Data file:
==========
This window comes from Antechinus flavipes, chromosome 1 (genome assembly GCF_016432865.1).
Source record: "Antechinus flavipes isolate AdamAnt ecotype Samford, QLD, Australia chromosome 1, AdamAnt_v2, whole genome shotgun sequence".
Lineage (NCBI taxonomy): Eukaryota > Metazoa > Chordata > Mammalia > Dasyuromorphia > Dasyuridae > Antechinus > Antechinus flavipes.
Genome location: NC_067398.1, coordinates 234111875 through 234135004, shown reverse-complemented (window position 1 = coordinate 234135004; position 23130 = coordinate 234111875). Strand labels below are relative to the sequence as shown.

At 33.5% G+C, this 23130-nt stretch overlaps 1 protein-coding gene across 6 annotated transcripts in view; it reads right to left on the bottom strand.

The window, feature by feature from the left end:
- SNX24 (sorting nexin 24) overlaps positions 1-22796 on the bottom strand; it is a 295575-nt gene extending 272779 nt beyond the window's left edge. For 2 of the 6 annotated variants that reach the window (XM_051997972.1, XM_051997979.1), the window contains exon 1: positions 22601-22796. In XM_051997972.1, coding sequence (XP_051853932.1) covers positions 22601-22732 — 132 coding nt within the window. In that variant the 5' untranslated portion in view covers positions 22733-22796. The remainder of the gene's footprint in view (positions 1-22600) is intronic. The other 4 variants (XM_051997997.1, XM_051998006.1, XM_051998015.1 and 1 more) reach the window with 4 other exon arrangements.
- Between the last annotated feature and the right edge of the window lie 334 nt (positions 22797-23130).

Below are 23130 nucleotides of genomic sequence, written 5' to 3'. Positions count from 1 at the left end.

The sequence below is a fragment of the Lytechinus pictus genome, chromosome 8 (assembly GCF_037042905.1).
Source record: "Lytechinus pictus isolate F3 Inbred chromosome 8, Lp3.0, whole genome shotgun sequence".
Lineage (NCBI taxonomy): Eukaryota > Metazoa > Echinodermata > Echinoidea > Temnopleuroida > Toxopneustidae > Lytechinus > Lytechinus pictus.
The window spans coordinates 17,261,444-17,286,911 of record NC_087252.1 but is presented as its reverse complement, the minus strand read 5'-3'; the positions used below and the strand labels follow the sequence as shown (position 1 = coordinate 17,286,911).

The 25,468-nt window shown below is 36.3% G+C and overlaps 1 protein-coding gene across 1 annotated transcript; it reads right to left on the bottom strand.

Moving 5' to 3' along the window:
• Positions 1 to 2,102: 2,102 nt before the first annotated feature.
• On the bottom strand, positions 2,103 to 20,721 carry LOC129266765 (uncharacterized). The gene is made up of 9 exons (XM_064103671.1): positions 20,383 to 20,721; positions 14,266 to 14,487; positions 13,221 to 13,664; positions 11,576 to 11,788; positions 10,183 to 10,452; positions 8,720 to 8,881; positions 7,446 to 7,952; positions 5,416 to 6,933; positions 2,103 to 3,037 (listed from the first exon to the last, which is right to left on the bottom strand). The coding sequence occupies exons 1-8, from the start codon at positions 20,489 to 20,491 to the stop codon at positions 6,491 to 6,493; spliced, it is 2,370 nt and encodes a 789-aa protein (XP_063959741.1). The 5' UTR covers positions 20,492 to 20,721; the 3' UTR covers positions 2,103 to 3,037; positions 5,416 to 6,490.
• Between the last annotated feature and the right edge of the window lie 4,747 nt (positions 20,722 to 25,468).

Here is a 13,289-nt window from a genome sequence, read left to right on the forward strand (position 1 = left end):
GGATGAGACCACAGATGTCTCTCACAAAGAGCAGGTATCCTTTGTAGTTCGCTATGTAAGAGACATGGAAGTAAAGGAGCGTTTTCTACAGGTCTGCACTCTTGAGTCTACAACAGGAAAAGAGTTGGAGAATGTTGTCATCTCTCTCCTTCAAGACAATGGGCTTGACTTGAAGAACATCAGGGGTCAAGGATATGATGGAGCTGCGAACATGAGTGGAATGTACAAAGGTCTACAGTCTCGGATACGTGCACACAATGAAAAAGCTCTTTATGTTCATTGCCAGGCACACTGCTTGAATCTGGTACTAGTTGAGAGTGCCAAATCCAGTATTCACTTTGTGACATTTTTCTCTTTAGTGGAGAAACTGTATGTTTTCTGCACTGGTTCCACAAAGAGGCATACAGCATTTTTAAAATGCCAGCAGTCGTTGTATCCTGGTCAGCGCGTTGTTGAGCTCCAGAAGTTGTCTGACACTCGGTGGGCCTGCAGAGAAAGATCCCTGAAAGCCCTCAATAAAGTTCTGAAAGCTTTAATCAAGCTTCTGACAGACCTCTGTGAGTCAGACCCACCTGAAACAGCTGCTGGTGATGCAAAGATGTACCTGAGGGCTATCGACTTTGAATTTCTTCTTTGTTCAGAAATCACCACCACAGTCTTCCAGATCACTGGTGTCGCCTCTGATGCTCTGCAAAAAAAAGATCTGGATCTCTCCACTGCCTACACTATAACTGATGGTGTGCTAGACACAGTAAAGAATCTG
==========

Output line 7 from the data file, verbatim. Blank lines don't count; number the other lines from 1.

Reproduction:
- SNX24 (sorting nexin 24) overlaps positions 1-22796 on the bottom strand; it is a 295575-nt gene extending 272779 nt beyond the window's left edge. For 2 of the 6 annotated variants that reach the window (XM_051997972.1, XM_051997979.1), the window contains exon 1: positions 22601-22796. In XM_051997972.1, coding sequence (XP_051853932.1) covers positions 22601-22732 — 132 coding nt within the window. In that variant the 5' untranslated portion in view covers positions 22733-22796. The remainder of the gene's footprint in view (positions 1-22600) is intronic. The other 4 variants (XM_051997997.1, XM_051998006.1, XM_051998015.1 and 1 more) reach the window with 4 other exon arrangements.